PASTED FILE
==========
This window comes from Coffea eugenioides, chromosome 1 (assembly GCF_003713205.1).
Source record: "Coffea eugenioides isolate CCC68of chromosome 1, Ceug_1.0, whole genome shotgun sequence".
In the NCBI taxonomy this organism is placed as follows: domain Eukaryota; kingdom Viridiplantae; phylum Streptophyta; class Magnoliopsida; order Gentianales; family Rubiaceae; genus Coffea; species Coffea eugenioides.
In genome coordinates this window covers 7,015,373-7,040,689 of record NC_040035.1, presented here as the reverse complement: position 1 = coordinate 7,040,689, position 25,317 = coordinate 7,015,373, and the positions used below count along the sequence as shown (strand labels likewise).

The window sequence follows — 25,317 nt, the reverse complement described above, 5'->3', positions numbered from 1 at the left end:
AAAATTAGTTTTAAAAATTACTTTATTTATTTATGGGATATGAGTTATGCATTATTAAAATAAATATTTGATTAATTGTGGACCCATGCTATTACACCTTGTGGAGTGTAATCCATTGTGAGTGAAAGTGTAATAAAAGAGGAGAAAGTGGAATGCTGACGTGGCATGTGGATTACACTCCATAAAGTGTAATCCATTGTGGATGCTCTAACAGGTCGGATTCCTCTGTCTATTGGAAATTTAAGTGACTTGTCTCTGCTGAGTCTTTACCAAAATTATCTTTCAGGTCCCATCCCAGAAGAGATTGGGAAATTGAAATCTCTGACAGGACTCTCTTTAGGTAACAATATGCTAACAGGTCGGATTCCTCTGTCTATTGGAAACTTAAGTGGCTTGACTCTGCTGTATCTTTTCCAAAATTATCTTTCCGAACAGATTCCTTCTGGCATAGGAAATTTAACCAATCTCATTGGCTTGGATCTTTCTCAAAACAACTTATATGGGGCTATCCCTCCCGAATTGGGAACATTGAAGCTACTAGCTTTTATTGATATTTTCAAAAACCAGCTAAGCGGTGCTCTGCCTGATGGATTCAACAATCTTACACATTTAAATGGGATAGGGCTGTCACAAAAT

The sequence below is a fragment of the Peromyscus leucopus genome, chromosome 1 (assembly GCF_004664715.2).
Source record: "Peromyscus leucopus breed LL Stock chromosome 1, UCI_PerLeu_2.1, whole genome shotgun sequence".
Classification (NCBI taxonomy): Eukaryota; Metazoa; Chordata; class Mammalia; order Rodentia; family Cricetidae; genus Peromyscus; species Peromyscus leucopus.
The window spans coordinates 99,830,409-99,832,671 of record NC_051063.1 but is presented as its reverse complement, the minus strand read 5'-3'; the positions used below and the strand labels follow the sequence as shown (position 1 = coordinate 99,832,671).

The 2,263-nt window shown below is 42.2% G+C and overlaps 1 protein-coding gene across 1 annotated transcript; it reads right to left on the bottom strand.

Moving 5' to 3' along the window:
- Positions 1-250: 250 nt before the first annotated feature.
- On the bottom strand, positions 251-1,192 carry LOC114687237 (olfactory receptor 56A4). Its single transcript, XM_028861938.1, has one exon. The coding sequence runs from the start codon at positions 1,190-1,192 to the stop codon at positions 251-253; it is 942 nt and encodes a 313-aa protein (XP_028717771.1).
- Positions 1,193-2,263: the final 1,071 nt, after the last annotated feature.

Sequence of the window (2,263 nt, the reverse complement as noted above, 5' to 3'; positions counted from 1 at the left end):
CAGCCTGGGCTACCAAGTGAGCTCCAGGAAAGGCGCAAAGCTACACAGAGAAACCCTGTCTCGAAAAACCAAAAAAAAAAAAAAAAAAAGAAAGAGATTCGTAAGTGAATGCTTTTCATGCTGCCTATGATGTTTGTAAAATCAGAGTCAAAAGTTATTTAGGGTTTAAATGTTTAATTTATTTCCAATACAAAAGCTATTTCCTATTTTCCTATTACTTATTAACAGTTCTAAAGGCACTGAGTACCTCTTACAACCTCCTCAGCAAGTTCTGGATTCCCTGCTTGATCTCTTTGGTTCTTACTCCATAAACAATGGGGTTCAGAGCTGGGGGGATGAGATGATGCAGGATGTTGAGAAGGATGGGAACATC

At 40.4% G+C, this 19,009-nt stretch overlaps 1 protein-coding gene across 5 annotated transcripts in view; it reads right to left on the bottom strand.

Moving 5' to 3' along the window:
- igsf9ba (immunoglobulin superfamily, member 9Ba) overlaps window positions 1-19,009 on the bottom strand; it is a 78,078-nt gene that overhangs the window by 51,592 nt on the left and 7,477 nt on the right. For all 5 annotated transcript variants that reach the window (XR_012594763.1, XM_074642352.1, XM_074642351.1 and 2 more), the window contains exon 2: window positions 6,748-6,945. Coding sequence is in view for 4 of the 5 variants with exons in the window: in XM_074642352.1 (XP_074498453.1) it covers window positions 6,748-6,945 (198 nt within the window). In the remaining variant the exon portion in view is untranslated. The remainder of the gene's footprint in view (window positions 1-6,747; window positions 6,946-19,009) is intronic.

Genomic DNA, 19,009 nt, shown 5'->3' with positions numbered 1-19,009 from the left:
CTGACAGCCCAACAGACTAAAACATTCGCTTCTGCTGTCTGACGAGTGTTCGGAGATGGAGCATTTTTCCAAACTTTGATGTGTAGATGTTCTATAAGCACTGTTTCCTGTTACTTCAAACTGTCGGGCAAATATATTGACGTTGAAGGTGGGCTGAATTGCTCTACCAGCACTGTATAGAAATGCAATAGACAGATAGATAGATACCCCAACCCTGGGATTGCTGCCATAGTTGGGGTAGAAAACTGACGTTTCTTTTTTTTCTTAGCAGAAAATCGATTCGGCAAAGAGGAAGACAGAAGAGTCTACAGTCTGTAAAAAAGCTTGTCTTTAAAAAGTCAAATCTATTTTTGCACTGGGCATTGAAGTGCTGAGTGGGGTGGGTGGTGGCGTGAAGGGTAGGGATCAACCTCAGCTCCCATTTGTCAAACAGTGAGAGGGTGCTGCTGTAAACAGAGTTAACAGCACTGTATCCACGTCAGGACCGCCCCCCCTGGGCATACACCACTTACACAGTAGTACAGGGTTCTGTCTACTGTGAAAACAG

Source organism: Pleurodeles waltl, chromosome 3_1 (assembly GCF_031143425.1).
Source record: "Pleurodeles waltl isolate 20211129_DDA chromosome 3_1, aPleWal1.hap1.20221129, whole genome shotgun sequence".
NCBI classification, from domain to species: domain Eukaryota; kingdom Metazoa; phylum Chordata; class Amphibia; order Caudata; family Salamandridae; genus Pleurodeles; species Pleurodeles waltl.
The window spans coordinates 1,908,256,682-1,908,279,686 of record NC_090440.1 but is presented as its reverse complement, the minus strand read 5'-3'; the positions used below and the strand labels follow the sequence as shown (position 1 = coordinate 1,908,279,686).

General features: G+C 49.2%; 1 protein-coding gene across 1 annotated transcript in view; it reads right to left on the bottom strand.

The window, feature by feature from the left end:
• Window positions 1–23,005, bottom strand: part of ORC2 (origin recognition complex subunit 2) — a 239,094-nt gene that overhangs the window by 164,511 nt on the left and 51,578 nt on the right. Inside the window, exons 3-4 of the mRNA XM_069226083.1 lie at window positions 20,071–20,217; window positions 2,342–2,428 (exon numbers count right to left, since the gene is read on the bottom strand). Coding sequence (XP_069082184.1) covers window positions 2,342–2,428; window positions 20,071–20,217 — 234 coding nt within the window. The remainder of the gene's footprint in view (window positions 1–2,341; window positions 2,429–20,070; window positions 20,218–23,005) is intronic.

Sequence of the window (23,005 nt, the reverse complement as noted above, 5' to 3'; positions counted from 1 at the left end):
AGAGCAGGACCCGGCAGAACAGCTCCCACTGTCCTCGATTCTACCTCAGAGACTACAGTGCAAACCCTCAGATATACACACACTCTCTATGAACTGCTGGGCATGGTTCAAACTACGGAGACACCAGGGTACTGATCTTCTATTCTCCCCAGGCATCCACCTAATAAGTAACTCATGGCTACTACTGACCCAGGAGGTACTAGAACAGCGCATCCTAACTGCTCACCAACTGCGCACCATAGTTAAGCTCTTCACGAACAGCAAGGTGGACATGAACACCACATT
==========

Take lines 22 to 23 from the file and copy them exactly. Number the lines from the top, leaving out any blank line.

CTGACAGCCCAACAGACTAAAACATTCGCTTCTGCTGTCTGACGAGTGTTCGGAGATGGAGCATTTTTCCAAACTTTGATGTGTAGATGTTCTATAAGCACTGTTTCCTGTTACTTCAAACTGTCGGGCAAATATATTGACGTTGAAGGTGGGCTGAATTGCTCTACCAGCACTGTATAGAAATGCAATAGACAGATAGATAGATACCCCAACCCTGGGATTGCTGCCATAGTTGGGGTAGAAAACTGACGTTTCTTTTTTTTCTTAGCAGAAAATCGATTCGGCAAAGAGGAAGACAGAAGAGTCTACAGTCTGTAAAAAAGCTTGTCTTTAAAAAGTCAAATCTATTTTTGCACTGGGCATTGAAGTGCTGAGTGGGGTGGGTGGTGGCGTGAAGGGTAGGGATCAACCTCAGCTCCCATTTGTCAAACAGTGAGAGGGTGCTGCTGTAAACAGAGTTAACAGCACTGTATCCACGTCAGGACCGCCCCCCCTGGGCATACACCACTTACACAGTAGTACAGGGTTCTGTCTACTGTGAAAACAG

Source organism: Pleurodeles waltl, chromosome 3_1 (assembly GCF_031143425.1).